Sale by sample is obvious and generally used where lots of the same thing are bought and the customer needs to be assured that they are all the same as the sample. So, for example when farmers sell wheat grain it can be high quality grain (eg: for flour to make bread), or low quality grain (e.g. sufficient only for animal feed). So if the customer gets a sample of the grain and its high quality, all the other grain sold under the same contract must match the quality of the sample. If not, then it is a breach of contract.
Sale by specification is equally as obvious. For example, a toy ball - its red, spherical, made of butyl rubber and 6 inches in diameter - the spec needs to sufficiently describe the product being sold. Very rarely exclusively used for software as most software is so complicated and has so many functions and options that an exhaustive spec could run to thousands of pages covering functionality, performance, availability, serviceability, and so on.
Sale on the basis of fitness for purpose - essentially a ‘default’ method of sale when none of the others can apply. Here a product has to be fit for the purpose for which it was sold. You measure that by comparing it with other similar products on the market and a reasonable (reasonableness is used a lot in law!) expectation of what it should do. So a smart phone OS sold that can’t reliably make phone calls, or use GPS, or connect to a mobile data network for a paid component, etc would likely be judged not fit for purpose, whilst one which had a few minor bugs not affecting the core functionality of a smartphone would probably be judged fit for purpose.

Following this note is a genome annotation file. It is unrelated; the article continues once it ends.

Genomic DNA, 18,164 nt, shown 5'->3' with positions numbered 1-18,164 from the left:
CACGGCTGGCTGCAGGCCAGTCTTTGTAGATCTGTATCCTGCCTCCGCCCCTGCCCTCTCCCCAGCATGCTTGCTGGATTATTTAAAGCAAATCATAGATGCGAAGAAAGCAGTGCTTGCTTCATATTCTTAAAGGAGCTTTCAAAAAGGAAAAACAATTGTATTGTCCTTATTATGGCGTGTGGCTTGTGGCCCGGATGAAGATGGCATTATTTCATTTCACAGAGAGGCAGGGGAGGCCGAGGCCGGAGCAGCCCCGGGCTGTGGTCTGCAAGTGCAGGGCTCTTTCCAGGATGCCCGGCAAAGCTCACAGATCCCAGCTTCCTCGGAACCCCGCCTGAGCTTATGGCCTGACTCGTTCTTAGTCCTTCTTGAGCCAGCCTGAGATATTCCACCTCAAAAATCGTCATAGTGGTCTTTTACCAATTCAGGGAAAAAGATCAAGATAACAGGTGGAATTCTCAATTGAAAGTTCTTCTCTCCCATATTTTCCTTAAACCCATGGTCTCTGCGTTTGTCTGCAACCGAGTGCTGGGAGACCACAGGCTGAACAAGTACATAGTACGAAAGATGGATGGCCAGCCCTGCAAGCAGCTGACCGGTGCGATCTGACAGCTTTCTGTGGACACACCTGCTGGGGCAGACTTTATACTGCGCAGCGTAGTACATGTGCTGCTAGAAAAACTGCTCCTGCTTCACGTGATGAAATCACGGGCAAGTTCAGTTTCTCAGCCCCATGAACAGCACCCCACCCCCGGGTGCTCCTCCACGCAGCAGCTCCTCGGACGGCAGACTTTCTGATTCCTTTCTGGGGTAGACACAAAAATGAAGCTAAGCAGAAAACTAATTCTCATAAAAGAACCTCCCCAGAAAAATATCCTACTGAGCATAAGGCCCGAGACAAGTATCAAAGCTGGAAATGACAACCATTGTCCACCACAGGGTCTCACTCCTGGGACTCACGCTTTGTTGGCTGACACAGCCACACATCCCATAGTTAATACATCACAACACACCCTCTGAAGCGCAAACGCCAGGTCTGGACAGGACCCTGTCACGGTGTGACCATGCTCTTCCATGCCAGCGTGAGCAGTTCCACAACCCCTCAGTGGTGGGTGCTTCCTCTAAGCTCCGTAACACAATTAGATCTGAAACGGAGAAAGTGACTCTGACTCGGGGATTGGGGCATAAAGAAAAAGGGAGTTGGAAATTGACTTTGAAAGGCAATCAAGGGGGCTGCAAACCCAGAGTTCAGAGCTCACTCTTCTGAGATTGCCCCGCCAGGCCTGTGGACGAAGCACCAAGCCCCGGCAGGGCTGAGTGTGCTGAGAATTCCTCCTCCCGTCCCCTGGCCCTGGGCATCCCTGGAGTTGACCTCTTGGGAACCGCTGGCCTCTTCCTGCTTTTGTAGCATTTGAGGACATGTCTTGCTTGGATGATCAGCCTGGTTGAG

If a product is not judged fit for purpose then that is a material breach of the contract of sale and the customer is normally entitled to damages. Sometimes, in the case of a warranty in the contract, the supplier gets an opportunity to put things right to avoid a breach (bug fixes for example, or a repair/replacement of the toaster, car, or whatever), but if there is no obligation to fix, then damages it is.
Normally this might be the refund of the purchase price, but there might be other damages too (e.g. the cost of an Xperia phone if the customer bought it solely to run Sailfish, or maybe even a consequential loss, like the loss of business caused by the not-fit-for-purpose product).
Obviously in real life these things rarely make it to court, especially for a product only costing 50 Euros - it simply wouldn’t be economic. In a lot of cases, for such a small value product, the customer simply ‘writes it off’ and moves on (as a number of new Sailfish users have on this forum). Usually a settlement is just agreed (e.g. a refund). Sometimes just the threat of court action will make a supplier pay some additional compensation.